On most measures, gold is a spectacularly useless investment. It doesn’t pay dividends or interest. It doesn’t generate any cashflow. Quite the opposite: it even costs you money to store.
The most common justification for investing in gold despite this is that it’s a hedge against inflation. But if you look at its record, that’s only partly true.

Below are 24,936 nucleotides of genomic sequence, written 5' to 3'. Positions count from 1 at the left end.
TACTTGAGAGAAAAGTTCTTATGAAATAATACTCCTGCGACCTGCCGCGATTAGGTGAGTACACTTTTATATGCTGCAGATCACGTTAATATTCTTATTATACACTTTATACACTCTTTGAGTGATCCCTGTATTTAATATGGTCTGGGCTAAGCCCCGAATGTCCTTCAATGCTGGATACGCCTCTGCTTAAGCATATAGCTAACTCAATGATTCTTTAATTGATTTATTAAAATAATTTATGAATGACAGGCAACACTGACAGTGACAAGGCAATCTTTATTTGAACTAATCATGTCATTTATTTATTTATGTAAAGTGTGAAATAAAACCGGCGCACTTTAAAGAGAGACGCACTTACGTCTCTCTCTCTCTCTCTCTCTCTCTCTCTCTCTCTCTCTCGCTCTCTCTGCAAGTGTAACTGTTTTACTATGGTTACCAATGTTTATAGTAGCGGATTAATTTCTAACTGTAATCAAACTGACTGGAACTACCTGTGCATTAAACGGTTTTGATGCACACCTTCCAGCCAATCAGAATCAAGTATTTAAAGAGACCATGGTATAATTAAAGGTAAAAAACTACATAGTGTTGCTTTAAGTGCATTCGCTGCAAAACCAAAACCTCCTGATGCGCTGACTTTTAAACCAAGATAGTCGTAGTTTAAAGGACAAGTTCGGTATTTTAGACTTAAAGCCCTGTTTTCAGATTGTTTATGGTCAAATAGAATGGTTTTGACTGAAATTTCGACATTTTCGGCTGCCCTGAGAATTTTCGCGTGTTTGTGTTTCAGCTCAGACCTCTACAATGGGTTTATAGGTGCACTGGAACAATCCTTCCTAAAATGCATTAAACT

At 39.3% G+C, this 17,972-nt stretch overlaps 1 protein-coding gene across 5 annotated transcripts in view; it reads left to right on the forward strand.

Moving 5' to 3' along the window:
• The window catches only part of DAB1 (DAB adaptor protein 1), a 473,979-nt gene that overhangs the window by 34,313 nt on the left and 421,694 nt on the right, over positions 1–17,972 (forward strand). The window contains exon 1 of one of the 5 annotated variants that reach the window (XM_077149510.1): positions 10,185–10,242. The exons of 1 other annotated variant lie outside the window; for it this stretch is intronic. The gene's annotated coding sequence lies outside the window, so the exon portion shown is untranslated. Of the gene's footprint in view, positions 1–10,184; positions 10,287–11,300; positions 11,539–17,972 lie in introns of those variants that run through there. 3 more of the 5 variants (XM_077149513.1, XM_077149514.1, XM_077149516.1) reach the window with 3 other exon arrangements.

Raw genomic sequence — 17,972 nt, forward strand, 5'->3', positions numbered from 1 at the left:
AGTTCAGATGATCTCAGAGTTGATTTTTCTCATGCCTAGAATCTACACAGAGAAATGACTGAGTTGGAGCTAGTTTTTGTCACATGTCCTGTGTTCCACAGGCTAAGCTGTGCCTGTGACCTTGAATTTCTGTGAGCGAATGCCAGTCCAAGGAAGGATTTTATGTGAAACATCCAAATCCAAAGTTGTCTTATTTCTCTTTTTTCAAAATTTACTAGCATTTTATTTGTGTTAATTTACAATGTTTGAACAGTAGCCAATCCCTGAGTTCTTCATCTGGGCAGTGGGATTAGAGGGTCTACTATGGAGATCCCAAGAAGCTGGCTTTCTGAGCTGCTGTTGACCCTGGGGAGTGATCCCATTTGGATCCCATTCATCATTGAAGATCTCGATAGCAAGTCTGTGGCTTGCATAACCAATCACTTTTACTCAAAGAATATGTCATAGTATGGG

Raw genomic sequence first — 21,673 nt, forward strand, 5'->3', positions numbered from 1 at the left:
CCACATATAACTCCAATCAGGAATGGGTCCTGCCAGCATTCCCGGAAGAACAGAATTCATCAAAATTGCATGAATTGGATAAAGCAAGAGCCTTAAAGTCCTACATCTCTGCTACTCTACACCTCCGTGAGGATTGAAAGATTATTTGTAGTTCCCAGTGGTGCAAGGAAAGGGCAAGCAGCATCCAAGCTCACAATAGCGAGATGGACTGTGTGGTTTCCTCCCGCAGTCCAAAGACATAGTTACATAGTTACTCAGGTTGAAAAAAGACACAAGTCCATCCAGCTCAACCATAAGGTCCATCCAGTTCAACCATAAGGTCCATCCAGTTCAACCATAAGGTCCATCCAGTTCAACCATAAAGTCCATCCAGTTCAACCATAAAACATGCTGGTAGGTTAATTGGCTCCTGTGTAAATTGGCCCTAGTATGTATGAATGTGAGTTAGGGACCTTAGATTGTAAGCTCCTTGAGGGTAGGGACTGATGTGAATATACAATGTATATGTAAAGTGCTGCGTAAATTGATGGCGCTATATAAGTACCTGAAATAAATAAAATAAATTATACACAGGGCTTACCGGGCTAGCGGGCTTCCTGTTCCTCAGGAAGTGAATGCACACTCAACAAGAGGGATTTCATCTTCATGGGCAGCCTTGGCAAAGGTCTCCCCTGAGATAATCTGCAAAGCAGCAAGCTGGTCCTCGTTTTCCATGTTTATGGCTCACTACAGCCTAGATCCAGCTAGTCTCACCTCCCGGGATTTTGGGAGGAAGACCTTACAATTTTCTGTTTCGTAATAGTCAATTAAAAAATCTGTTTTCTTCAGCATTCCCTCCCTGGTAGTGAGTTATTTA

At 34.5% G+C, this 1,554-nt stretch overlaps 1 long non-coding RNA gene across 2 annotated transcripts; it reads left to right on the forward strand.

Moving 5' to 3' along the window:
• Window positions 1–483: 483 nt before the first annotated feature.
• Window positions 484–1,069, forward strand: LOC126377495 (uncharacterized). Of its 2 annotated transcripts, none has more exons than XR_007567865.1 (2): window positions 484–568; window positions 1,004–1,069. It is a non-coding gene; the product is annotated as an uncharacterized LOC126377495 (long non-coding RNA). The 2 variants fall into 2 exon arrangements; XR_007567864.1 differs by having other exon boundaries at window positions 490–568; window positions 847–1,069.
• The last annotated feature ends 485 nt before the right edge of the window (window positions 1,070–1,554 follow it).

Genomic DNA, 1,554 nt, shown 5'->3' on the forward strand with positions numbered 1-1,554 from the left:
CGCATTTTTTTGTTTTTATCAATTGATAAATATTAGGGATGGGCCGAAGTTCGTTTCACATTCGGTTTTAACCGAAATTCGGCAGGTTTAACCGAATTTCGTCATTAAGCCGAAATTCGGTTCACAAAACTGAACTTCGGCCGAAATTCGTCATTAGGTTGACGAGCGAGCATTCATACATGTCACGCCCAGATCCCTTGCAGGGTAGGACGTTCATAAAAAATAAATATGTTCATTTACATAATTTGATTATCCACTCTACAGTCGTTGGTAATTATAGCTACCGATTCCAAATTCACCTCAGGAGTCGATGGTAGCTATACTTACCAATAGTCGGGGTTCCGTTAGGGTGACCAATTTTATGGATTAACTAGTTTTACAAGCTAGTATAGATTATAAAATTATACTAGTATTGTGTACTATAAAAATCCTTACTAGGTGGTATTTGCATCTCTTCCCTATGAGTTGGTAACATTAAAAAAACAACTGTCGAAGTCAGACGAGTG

The chart below shows the subsequent one-year change in the US dollar gold price versus the one-year change in US CPI, calculated for every month since 1970. (The reason for beginning in 1970 is that the next year the Bretton Woods system of fixed exchange rates began to break down and currencies floated freely against each other and against gold. Before then, the dollar was pegged to gold, so the gold price didn’t change.)